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Democrats don’t care much about foreign policy because the public doesn’t care much about it. Still, what Clinton actually stands for and says is so extreme and batty that it should be a massive liability, and perhaps would be if it weren’t for the whole field either biffing the punch, whitewashing her record, or going off like a goddamned ass about the Iran deal and China hawkery (?). The latter seems to be where Jim Webb has ended up these days. The obscurity his campaign has found itself in seems to be well-earned.

Yes, yes, there is a logic to both “it’s her turn” and “she can win.” Still. It’s often been said that Republicans only care about deficits when a Democrat is president. I’m beginning to think that Democrats only oppose wars when a Republican president starts them.

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I quite like the first 2.5 Star Wars movies, but I have to admit, the rush to forget the decade-plus of complaints by fanboys in favor of drooling anticipation leaves me utterly cold. One would think an intermediary state of cautious optimism would be coherent and healthy, but ultimately fanboys are people who need an outlet for extreme emotions, in this case the boom and bust cycle of multimillion-dollar projects either being awesome (i.e. passable plot, lots of explosions) or lame (like the new Fantastic Four presumably?). The healthier ways of doing processing these emotions–going through a youthful phase of being really into The Smiths, say–have been rejected apparently. For my part, since I actually watched Abrams’s Star Wars audition tapes (you know, the last two Star Trek movies), I feel like I know so much of what to expect already. So this goes for me too. Most likely won’t see it.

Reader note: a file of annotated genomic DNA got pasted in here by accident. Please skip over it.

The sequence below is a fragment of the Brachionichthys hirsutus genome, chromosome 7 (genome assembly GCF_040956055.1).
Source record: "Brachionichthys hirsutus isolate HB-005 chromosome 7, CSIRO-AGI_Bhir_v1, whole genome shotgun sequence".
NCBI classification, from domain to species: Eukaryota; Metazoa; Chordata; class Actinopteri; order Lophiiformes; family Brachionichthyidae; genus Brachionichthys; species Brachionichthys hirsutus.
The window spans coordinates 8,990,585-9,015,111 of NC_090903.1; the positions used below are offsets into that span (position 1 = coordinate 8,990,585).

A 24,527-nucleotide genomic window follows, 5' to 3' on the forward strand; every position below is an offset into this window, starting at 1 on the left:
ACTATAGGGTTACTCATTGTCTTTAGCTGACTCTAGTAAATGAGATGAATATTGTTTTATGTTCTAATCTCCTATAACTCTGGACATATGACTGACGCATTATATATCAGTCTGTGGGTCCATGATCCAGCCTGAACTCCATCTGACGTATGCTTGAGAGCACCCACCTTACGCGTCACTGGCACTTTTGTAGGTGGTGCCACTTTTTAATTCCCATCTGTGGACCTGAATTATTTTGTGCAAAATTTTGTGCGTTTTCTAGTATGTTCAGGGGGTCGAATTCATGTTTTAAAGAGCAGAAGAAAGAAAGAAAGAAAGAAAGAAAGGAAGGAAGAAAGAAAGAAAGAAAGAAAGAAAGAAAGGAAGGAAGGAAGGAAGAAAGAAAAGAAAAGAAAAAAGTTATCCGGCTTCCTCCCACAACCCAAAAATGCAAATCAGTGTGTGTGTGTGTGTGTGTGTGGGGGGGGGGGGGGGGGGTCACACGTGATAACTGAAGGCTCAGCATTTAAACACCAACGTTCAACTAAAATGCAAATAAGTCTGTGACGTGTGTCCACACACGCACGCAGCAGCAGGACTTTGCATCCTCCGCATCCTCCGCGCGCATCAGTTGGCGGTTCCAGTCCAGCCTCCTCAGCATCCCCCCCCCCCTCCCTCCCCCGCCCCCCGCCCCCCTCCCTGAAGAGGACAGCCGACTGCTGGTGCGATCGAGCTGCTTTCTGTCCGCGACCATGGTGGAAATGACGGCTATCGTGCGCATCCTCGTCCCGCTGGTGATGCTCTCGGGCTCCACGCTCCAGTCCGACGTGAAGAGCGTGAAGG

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He’ll scare you with his…mincing?

The Koch Brothers get downgraded from The Joker-level scary to The Riddler-level scary:

Carly Fiorina has officially made it onto the short list of candidates being considered by the Koch Brothers’ network of donors — potentially opening the door to a deep pool of money.

Freedom Partners Chamber of Commerce, the Koch brothers‘ umbrella group, which includes a sprawling network of conservative donors, confirmed to ABC News that Fiorina is one of the five candidates on the donor network’s watch list. […]